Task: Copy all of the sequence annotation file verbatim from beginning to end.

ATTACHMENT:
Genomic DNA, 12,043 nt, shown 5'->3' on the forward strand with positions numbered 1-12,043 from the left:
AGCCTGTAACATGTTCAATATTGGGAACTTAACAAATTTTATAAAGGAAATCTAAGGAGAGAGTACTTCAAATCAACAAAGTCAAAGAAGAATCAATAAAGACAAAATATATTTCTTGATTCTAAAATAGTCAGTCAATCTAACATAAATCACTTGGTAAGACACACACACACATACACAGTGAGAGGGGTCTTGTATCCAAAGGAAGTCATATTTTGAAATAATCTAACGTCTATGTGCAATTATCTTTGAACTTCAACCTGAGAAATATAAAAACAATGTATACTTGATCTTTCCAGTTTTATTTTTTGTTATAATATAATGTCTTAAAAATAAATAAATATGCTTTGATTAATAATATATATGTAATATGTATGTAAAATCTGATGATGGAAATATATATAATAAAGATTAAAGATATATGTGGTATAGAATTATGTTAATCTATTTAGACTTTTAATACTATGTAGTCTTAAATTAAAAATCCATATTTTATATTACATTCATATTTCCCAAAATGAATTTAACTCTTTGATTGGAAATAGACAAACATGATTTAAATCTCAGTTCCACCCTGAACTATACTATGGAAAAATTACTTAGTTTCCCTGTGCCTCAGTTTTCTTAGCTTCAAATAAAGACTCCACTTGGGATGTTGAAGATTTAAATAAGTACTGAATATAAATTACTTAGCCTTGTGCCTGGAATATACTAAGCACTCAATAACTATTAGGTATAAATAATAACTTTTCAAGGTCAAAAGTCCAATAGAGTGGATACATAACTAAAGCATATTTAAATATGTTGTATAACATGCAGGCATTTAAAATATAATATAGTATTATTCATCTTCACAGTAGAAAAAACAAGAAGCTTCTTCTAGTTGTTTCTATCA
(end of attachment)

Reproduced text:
Genomic DNA, 12,043 nt, shown 5'->3' on the forward strand with positions numbered 1-12,043 from the left:
AGCCTGTAACATGTTCAATATTGGGAACTTAACAAATTTTATAAAGGAAATCTAAGGAGAGAGTACTTCAAATCAACAAAGTCAAAGAAGAATCAATAAAGACAAAATATATTTCTTGATTCTAAAATAGTCAGTCAATCTAACATAAATCACTTGGTAAGACACACACACACATACACAGTGAGAGGGGTCTTGTATCCAAAGGAAGTCATATTTTGAAATAATCTAACGTCTATGTGCAATTATCTTTGAACTTCAACCTGAGAAATATAAAAACAATGTATACTTGATCTTTCCAGTTTTATTTTTTGTTATAATATAATGTCTTAAAAATAAATAAATATGCTTTGATTAATAATATATATGTAATATGTATGTAAAATCTGATGATGGAAATATATATAATAAAGATTAAAGATATATGTGGTATAGAATTATGTTAATCTATTTAGACTTTTAATACTATGTAGTCTTAAATTAAAAATCCATATTTTATATTACATTCATATTTCCCAAAATGAATTTAACTCTTTGATTGGAAATAGACAAACATGATTTAAATCTCAGTTCCACCCTGAACTATACTATGGAAAAATTACTTAGTTTCCCTGTGCCTCAGTTTTCTTAGCTTCAAATAAAGACTCCACTTGGGATGTTGAAGATTTAAATAAGTACTGAATATAAATTACTTAGCCTTGTGCCTGGAATATACTAAGCACTCAATAACTATTAGGTATAAATAATAACTTTTCAAGGTCAAAAGTCCAATAGAGTGGATACATAACTAAAGCATATTTAAATATGTTGTATAACATGCAGGCATTTAAAATATAATATAGTATTATTCATCTTCACAGTAGAAAAAACAAGAAGCTTCTTCTAGTTGTTTCTATCA